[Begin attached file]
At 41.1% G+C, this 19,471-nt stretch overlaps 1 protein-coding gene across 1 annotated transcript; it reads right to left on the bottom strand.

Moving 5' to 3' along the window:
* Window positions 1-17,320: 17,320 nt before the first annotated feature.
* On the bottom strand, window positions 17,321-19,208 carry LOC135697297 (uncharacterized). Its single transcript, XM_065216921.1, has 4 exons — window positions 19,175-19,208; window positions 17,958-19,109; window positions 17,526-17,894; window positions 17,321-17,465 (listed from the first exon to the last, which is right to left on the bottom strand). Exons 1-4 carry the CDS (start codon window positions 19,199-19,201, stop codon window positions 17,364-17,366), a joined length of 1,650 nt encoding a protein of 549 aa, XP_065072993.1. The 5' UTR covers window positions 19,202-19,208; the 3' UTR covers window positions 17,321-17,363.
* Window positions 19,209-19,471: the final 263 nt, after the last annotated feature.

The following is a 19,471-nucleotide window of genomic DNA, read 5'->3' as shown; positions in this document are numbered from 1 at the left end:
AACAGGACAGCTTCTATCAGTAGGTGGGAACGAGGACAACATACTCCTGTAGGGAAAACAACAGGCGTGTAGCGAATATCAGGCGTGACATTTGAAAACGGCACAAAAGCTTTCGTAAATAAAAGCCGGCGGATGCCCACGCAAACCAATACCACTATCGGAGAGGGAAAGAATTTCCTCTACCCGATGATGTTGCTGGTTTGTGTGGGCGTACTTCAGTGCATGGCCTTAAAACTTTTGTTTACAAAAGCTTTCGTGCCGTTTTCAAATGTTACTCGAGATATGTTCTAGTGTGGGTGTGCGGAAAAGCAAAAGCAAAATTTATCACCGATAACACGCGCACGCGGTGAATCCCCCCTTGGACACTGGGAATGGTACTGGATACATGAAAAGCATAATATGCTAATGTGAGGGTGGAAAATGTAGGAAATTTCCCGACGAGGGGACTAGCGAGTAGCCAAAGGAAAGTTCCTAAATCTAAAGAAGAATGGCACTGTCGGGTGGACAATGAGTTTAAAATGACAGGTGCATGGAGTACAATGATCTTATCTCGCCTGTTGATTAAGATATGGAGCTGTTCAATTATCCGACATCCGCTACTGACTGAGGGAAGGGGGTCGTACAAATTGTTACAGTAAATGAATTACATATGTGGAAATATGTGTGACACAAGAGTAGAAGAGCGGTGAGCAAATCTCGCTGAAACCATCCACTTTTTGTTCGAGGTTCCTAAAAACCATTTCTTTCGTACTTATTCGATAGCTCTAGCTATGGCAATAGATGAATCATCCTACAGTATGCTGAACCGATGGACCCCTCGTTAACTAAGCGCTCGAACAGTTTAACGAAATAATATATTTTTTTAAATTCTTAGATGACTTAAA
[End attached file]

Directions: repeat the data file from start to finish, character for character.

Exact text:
At 41.1% G+C, this 19,471-nt stretch overlaps 1 protein-coding gene across 1 annotated transcript; it reads right to left on the bottom strand.

Moving 5' to 3' along the window:
* Window positions 1-17,320: 17,320 nt before the first annotated feature.
* On the bottom strand, window positions 17,321-19,208 carry LOC135697297 (uncharacterized). Its single transcript, XM_065216921.1, has 4 exons — window positions 19,175-19,208; window positions 17,958-19,109; window positions 17,526-17,894; window positions 17,321-17,465 (listed from the first exon to the last, which is right to left on the bottom strand). Exons 1-4 carry the CDS (start codon window positions 19,199-19,201, stop codon window positions 17,364-17,366), a joined length of 1,650 nt encoding a protein of 549 aa, XP_065072993.1. The 5' UTR covers window positions 19,202-19,208; the 3' UTR covers window positions 17,321-17,363.
* Window positions 19,209-19,471: the final 263 nt, after the last annotated feature.

The following is a 19,471-nucleotide window of genomic DNA, read 5'->3' as shown; positions in this document are numbered from 1 at the left end:
AACAGGACAGCTTCTATCAGTAGGTGGGAACGAGGACAACATACTCCTGTAGGGAAAACAACAGGCGTGTAGCGAATATCAGGCGTGACATTTGAAAACGGCACAAAAGCTTTCGTAAATAAAAGCCGGCGGATGCCCACGCAAACCAATACCACTATCGGAGAGGGAAAGAATTTCCTCTACCCGATGATGTTGCTGGTTTGTGTGGGCGTACTTCAGTGCATGGCCTTAAAACTTTTGTTTACAAAAGCTTTCGTGCCGTTTTCAAATGTTACTCGAGATATGTTCTAGTGTGGGTGTGCGGAAAAGCAAAAGCAAAATTTATCACCGATAACACGCGCACGCGGTGAATCCCCCCTTGGACACTGGGAATGGTACTGGATACATGAAAAGCATAATATGCTAATGTGAGGGTGGAAAATGTAGGAAATTTCCCGACGAGGGGACTAGCGAGTAGCCAAAGGAAAGTTCCTAAATCTAAAGAAGAATGGCACTGTCGGGTGGACAATGAGTTTAAAATGACAGGTGCATGGAGTACAATGATCTTATCTCGCCTGTTGATTAAGATATGGAGCTGTTCAATTATCCGACATCCGCTACTGACTGAGGGAAGGGGGTCGTACAAATTGTTACAGTAAATGAATTACATATGTGGAAATATGTGTGACACAAGAGTAGAAGAGCGGTGAGCAAATCTCGCTGAAACCATCCACTTTTTGTTCGAGGTTCCTAAAAACCATTTCTTTCGTACTTATTCGATAGCTCTAGCTATGGCAATAGATGAATCATCCTACAGTATGCTGAACCGATGGACCCCTCGTTAACTAAGCGCTCGAACAGTTTAACGAAATAATATATTTTTTTAAATTCTTAGATGACTTAAA